Every Monday during the minor league season, we take a look at the top performers in the Pittsburgh Pirates farm system, giving scouting reports on the top ten pitchers and top ten hitters from the previous week. The column was originally called Top Performers, then The Twenty. The number 21 obviously has a lot of significance for the Pittsburgh Pirates and their fans, so we expanded this article to include one extra player.
Each Monday, we will highlight one Player of the Week, who will be followed by ten pitchers and ten batters who excelled during the previous week. The stats listed below will cover from Sunday-Saturday each week. This isn’t a top prospect list, so any player in the system can make the list if he has a strong week. Our scouting reports are based on first-hand reports and views via MiLB.tv, giving us a look at the entire farm system throughout the season.
Player of the Week
Mitch Keller, RHP, Indianapolis – Keller didn’t have the best pitching outing in the system this past week. That belonged to Osvaldo Bido (see below). However, Keller did have the one that got the most attention. On Friday night, he struck out 13 batters, including all of the first 12 outs on strikeouts. It happened to come on the same night that Rookie Davis started for the Pirates for the first time and things didn’t go well there. Davis was actually placed on the injured list on Saturday, so Keller could see his next big league start when that spot comes up again on Wednesday. The one downside to Keller’s big strikeout game was that he lasted just five innings due to his pitch count. He had a lot of full counts early and he issued three walks. Keller earned the Player of the Week spot over Bido and others because he also went six innings earlier in the week, allowing two runs on three hits. Overall at Indianapolis, he has a 3.10 ERA and 74 strikeouts in 58 innings. The strikeouts lead the league, and his ERA has him tied for the league lead with teammate Dario Agrazal (Agrazal would technically be the leader at 3.101 to 3.103).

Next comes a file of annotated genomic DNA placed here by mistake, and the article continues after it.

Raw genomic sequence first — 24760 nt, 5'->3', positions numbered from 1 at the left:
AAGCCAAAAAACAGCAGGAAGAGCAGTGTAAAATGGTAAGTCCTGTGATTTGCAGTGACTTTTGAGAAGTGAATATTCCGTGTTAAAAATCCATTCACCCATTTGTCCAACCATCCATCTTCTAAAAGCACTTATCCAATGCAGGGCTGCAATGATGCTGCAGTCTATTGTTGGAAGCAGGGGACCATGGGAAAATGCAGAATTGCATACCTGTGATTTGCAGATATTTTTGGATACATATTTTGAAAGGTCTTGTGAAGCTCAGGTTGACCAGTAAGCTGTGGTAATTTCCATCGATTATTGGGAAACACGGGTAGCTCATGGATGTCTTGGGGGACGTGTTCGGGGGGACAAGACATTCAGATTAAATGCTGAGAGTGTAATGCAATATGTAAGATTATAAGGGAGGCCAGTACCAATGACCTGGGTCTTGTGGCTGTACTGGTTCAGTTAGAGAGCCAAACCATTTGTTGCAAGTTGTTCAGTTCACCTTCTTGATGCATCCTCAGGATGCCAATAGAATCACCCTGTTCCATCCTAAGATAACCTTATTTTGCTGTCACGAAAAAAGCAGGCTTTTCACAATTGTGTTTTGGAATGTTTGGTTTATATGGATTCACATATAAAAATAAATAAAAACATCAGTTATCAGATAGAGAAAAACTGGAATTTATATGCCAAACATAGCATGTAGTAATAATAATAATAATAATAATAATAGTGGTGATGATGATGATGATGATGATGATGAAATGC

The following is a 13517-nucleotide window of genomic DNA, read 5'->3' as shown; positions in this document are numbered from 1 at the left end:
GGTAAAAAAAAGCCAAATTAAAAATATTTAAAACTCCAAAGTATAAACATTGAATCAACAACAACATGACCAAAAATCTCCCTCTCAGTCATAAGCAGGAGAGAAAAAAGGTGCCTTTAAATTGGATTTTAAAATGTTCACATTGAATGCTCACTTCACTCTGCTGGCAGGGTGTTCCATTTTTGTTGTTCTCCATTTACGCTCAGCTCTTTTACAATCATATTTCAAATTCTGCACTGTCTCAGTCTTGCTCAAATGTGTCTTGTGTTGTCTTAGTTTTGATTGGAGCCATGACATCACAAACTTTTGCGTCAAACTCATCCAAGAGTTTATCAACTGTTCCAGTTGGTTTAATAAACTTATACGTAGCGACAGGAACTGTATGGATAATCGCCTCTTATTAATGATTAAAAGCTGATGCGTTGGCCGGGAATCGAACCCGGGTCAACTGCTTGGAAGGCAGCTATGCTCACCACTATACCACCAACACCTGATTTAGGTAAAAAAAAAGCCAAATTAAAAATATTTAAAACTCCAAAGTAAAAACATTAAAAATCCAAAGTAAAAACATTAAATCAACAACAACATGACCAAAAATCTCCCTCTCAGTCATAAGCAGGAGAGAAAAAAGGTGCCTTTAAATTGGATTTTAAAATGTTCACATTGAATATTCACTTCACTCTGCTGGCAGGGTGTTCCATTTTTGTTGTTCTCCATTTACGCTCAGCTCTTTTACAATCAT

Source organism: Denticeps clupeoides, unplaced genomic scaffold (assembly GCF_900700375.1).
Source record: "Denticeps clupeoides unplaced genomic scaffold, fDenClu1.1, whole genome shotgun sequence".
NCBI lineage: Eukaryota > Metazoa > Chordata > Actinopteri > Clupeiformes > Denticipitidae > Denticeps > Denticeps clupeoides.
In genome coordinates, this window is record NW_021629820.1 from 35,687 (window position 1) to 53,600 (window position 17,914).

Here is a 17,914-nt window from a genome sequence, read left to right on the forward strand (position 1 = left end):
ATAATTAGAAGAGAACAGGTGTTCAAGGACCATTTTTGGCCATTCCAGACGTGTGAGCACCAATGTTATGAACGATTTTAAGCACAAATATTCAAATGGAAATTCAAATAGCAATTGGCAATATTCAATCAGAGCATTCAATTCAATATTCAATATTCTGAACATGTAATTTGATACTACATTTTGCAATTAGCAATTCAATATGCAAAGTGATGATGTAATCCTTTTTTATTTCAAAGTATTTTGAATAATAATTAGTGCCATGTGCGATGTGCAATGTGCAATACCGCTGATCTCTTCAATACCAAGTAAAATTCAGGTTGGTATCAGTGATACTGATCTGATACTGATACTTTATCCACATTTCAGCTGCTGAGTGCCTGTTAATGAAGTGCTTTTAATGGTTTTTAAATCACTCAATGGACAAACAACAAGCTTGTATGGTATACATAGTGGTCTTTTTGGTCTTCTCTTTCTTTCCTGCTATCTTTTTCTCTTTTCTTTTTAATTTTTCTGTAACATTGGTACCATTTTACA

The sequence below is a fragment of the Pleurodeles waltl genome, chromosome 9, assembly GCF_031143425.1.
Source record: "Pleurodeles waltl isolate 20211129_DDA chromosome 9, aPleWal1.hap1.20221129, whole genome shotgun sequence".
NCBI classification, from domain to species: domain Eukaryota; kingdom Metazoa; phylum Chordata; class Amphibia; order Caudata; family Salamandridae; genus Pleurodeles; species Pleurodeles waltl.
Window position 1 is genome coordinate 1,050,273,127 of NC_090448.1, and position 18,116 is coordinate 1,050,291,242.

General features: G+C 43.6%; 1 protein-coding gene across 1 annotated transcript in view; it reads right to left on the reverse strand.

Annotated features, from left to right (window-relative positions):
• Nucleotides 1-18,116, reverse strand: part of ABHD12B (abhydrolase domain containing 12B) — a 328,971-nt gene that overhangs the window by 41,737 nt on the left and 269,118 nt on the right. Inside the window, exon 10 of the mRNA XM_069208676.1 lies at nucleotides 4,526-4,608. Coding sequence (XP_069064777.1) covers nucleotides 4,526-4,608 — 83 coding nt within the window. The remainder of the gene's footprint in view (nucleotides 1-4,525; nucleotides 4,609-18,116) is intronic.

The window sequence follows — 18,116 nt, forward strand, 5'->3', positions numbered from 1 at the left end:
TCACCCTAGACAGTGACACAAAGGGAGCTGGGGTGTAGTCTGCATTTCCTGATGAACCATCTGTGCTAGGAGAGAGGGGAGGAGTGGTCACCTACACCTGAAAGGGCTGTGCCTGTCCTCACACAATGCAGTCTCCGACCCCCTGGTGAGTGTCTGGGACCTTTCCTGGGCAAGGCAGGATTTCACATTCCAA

Pat Dorrian, 3B, Greensboro – Dorrian had a strong week at the plate, hitting .333/.391/.667 with two double, a triple and a homer, in 23 plate appearances. Through 51 games, that gave him a .250/.340/.448 slash line, with 21 extra-base hits and he’s also 6-for-7 in steals. Dorrian finished April with a .643 OPS, so he’s been on quite a run since then. Part of the improvement has been the much better BB/SO ratio since April. He had four walks and 23 strikeouts during that first month. Since then, he has 18 walks and 26 strikeouts (in 55 more plate appearances). Dorrian excelled in that area last year, while also putting up huge numbers on offense. So it’s not surprise to see that his hitting has returned at the same time that his plate patience improved.
Robbie Glendinning, SS, Bradenton – I mentioned last week when he was one of the top performers, that Glendinning was just a few plate appearances shy of qualifying for league leaders. He had to serve a suspension due to a benches clearing situation earlier in the week, so he might drop off of the leaderboard again for a short time. However, going into Sunday, he led the Florida State League with a .939 OPS. Glendinning is hitting .327/.378/.573 through 40 games with Bradenton, after putting up an .848 OPS in nine games with Altoona to begin the season. He’s playing shortstop full-time now with Oneil Cruz out of action. He has a total of 24 extra-base hits on the season and he’s 7-for-9 in stolen bases. He has been one of the more pleasant surprises of the first half, though the huge numbers he put up in Australia this winter may have pointed to him having success now.
Juan Jerez, INF, DSL Pirates – Jerez put up the best numbers for all qualified hitters (minimum 20 plate appearances), posting a .409/.458/.818 slash line in 24 plate appearances. Signed at 16 years old last July for $380,000 out of the Dominican, the Pirates actually added his older brother (Mario) first, as a late signing during the 2017-18 signing period. While Mario is bigger and very athletic, he had poor results as a rookie last year. He was still moved up to the U.S. while his little brother debuts in the DSL this year. Juan, who turned 17 in late November, had three doubles and two homers last week. He was listed as a middle infielder when signing, but so far has only played second base, handling all 25 chances sent his way without an error.